I never watched Sex and the City when it first aired, but after years of nagging from friends I’ve finally got on board with the famously well-heeled foursome from NYC. Admittedly I’m about a decade behind everyone else, but better late than never, right? Sure, it’s not something I care to admit in casual conversation (sort of like having a yeast infection or being a Liberal Democrat, I imagine) but it’s marvellously watchable and, at 25 minutes per episode, exactly the right length to put on while you’re drying your hair or in the bath, laptop balanced precariously atop a pile of towels stacked on the toilet seat.
Although now a little dated, there can be no doubt that SATC was revolutionary in its heyday. I don’t remember a whole lot of the nineties – I was nine when the first episode aired in 1998 – but never before had mainstream television really dragged these issues so unashamedly into the open. We’re so at home with the controversial nowadays that it takes something really outrageous – like somebody setting fire to a baby or taking a dump on live TV – to really shock us. It’s hard to imagine now how radical a primetime series was that showed gay love or women taking charge of their own sex lives with such zeal, but at the time it was ground-breaking. Undeniably, it marked a new chapter in the sexual revolution, not because of what they were saying but because they were saying it at all. How fantastic that we can talk now about absolutely anything, no matter how risqué. It’s paved the way for STI awareness campaigns, the growing acceptance of alternative lifestyles and even blogs (like this one!) that discuss things that may have been considered inappropriate twenty years ago. Obviously, there are a couple of flies in the ointment – such as having to watch my fellow commuters struggle to compose themselves when reading Fifty Shades of Grey on the train – but what does it matter so long as everyone’s enjoying themselves? So long as nobody gets girl-spaff on my bag or anything it isn’t a big deal.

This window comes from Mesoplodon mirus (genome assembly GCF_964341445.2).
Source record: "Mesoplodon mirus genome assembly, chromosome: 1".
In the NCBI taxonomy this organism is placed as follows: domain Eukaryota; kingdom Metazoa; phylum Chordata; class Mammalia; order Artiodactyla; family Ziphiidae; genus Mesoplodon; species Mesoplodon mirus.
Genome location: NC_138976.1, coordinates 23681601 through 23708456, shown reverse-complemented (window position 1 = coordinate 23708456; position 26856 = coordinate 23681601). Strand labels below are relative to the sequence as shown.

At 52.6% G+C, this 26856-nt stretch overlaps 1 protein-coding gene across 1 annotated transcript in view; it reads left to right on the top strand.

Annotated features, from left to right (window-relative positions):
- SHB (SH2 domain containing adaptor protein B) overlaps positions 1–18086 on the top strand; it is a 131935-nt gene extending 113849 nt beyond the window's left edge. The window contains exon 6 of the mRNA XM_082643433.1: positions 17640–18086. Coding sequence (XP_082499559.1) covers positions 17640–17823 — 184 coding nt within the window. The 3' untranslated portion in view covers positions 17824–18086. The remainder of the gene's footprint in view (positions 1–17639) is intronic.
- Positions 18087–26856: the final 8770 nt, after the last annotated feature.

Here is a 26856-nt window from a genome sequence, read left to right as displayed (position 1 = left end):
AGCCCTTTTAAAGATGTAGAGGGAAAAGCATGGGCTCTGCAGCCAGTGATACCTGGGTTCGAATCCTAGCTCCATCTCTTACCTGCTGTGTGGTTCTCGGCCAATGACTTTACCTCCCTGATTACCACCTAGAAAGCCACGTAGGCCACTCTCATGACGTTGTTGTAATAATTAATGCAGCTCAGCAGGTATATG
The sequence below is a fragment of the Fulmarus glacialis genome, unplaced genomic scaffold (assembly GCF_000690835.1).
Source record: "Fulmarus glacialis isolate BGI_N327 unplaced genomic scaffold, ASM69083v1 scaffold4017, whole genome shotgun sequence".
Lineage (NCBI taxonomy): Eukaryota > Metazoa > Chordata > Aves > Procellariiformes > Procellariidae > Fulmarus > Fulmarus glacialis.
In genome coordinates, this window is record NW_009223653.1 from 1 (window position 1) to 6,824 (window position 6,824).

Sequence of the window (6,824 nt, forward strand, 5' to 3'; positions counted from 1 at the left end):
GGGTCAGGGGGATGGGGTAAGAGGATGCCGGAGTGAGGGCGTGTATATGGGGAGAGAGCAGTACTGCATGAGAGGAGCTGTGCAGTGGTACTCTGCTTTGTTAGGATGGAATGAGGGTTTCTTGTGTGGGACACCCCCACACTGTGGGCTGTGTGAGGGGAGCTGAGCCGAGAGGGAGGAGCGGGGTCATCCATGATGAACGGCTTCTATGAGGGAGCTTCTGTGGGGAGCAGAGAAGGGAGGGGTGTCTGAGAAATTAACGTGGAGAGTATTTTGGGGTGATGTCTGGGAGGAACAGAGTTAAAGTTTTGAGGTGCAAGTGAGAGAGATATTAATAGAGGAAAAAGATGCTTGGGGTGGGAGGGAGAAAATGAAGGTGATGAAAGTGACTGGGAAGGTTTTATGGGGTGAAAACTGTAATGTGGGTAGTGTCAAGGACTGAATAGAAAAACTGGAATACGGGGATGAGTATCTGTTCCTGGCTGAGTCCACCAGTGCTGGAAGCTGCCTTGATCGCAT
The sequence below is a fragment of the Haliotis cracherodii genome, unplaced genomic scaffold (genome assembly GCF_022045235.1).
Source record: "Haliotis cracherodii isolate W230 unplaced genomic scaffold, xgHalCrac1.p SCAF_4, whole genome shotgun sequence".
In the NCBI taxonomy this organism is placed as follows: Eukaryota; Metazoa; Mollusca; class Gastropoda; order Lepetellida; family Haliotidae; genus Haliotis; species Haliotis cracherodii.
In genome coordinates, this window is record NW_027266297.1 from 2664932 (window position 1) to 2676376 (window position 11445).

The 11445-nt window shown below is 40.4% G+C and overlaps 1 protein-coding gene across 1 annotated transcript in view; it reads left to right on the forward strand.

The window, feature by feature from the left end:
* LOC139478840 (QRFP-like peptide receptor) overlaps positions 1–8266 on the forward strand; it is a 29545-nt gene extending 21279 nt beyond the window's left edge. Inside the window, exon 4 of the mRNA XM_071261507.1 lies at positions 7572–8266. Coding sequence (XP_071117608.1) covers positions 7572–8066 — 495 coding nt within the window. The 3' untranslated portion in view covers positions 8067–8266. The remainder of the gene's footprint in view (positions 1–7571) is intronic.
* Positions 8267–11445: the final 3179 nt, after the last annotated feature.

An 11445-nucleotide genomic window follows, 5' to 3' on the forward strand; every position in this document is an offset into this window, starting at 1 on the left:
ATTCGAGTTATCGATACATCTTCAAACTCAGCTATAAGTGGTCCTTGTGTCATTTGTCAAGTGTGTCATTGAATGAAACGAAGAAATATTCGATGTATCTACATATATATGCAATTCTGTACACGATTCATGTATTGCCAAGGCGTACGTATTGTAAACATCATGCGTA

Predictably, a show that openly discussed vibrators on the telly attracted a lot of attention from critics. It was funny, relatable and applauded by many modern women for its new, softer, twenty-first century brand of feminism (“Orgasms! Independence! Shoes!”) It was also roundly criticised by the other, more traditional feminists for glamorising sex and stereotyping women. Journalist Tanya Gold, most memorable for a cathartic piece in Stylist magazine claiming that fat people and thin people can never be friends because the former are too bitter and the latter too smug, complained in The Telegraph that “SATC is to feminism what sugar is to dental care.” Why? Presumably because the characters like to drink cocktails, covet expensive shoes and would quite like a boyfriend at some point – “TOO FEMININE! TOO WEAK!”, you can practically hear Gold and her band of po-faced naysayers shrieking in the background. Never mind that a significant number of women actually do like cosmopolitans, fancy footwear and getting laid; I’d consider myself about as independent as they come and I both love cocktail hour and own forty-three pairs of shoes. And although I’m happy with my (single) marital status at the moment, spending my twilight years cooking on a One Egg Wonder doesn’t exactly feature in my life plan. And there is absolutely nothing wrong with that. Gold also neglects to mention in her unbridled self-righteousness rage that all four female protagonists have independent, high-flying careers of their own (only Charlotte, the token traditionalist, dreams of getting married and staying at home). How about the “extreme slenderness” of the actresses, then, whines Gold, ignoring the fact that EVERYONE on the box is of miniscule proportions. Even if you have a problem with the aesthetic homogeny of actors and actresses in general, it is unfair to pick on SATC. It’s not as though CSI, Dexter or any of the other more ‘masculine’ mainstream shows have a broad spectrum of body types either. Even the news is read almost exclusively by good-looking people, for Christ’s sake.